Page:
KISSING overtakes smoking as leading risk for head and neck cancers: Top doctor warns of 'tsunami' of oral human papilloma virus cases
Kissing has overtaken smoking and drinking as the leading risk factor for developing head and neck cancers.
The humble French kiss can pass on human papilloma virus (HPV), and Head of Maxillofacial and Head and neck Surgery at the Royal Darwin Hospital, Dr Mahiban Thomas, said the virus was responsible for 70% of head and neck cancer cases.
Dr Thomas told Daily Mail Australia if you became infected by HPV in the oropharynx, your risk of developing head and neck cancer was 250 times higher than that of someone without the virus.
While most commonly associated with cervical cancers, HPV can affect both men and women.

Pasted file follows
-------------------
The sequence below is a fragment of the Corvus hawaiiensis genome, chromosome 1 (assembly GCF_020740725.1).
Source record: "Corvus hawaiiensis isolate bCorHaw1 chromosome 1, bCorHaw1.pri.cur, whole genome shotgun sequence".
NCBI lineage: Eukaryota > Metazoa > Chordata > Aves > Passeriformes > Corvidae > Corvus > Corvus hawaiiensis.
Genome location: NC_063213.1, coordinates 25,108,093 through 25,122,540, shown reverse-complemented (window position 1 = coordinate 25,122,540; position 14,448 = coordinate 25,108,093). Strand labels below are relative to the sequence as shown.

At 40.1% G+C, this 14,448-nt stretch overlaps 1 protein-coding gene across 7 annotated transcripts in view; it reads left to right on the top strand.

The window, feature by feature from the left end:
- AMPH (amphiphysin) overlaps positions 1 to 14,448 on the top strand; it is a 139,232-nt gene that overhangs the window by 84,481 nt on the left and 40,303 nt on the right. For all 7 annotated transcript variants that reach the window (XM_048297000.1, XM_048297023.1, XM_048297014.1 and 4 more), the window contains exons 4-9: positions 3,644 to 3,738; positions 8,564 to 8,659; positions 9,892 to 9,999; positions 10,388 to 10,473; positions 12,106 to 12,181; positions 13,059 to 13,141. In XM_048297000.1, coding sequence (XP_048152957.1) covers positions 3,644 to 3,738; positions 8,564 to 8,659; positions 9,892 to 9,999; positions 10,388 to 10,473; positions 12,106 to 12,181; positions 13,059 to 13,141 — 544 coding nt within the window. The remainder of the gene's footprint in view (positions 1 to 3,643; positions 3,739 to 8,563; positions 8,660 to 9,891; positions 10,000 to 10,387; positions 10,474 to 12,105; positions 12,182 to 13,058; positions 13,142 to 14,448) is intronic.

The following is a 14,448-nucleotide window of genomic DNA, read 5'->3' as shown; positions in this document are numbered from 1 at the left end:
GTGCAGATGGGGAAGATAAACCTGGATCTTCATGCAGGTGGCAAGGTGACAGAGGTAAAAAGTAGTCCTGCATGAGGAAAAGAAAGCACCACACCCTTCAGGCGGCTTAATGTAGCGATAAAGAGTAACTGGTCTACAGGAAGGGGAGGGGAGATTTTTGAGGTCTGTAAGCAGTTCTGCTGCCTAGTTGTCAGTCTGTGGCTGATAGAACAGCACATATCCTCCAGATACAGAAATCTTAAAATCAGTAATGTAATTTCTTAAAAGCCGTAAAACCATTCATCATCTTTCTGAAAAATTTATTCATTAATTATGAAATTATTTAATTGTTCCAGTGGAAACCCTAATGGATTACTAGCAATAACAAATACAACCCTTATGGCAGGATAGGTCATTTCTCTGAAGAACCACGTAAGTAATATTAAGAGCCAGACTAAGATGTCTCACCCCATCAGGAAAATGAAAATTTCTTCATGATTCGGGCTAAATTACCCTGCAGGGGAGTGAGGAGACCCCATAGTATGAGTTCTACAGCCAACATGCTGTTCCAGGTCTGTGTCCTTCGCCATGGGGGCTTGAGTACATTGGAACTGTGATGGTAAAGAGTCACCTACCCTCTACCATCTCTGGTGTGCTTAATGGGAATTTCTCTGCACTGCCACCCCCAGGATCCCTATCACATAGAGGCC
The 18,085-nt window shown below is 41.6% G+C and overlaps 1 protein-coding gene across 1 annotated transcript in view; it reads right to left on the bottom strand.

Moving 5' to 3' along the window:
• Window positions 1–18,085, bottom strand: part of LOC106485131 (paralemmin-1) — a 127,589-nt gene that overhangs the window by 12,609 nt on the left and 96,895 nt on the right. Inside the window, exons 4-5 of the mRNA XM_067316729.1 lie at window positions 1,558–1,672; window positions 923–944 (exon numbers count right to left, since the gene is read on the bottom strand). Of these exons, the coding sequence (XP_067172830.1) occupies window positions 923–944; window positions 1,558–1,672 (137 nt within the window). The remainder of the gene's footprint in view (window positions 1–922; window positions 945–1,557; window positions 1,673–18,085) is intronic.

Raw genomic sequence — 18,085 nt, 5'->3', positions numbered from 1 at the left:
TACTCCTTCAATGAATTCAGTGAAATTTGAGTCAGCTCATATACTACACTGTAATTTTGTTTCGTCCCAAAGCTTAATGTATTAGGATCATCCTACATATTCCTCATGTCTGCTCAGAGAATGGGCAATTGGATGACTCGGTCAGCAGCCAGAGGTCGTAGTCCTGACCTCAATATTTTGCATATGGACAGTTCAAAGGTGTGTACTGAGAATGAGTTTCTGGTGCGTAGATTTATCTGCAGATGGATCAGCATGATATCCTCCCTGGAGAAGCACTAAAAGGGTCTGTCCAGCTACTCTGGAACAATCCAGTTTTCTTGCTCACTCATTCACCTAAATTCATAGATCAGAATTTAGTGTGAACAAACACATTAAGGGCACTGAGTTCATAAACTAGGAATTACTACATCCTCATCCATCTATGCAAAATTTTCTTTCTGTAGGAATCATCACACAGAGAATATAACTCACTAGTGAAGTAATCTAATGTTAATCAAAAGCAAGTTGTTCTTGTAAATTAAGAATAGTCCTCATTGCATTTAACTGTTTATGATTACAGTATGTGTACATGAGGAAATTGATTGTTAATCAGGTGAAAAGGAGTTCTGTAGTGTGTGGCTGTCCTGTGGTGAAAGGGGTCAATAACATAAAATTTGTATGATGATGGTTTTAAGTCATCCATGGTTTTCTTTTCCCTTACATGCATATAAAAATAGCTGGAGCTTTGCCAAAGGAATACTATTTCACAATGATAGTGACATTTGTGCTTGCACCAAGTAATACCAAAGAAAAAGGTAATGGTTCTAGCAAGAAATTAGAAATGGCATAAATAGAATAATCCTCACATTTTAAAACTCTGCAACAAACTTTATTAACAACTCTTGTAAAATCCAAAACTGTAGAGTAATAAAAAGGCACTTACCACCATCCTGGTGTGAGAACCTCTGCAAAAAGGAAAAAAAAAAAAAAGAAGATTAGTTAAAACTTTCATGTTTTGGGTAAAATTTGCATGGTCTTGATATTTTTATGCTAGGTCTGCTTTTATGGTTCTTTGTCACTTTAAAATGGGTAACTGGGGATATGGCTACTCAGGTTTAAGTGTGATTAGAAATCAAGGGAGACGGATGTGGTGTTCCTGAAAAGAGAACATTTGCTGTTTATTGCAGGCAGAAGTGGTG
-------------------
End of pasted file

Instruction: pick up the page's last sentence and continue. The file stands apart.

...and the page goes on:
There are more than 100 types of the virus, but only about eight ‘high risk’ strains of HPV that can cause cancers in the oropharynx.
The Centers for Disease Control and Prevention said studies suggest Oral HPV could be passed on during oral sex or open-mouthed or ‘French’ kissing, and about 7% of people have oral HPV, but only 1% of people have the type of oral HPV that is found in oropharyngeal cancers.
Dr Thomas said recent studies suggested even engaging in ‘petting’ without sexual interaction could transfer HPV.
By LAUREN GROUNSELL FOR DAILY MAIL AUSTRALIA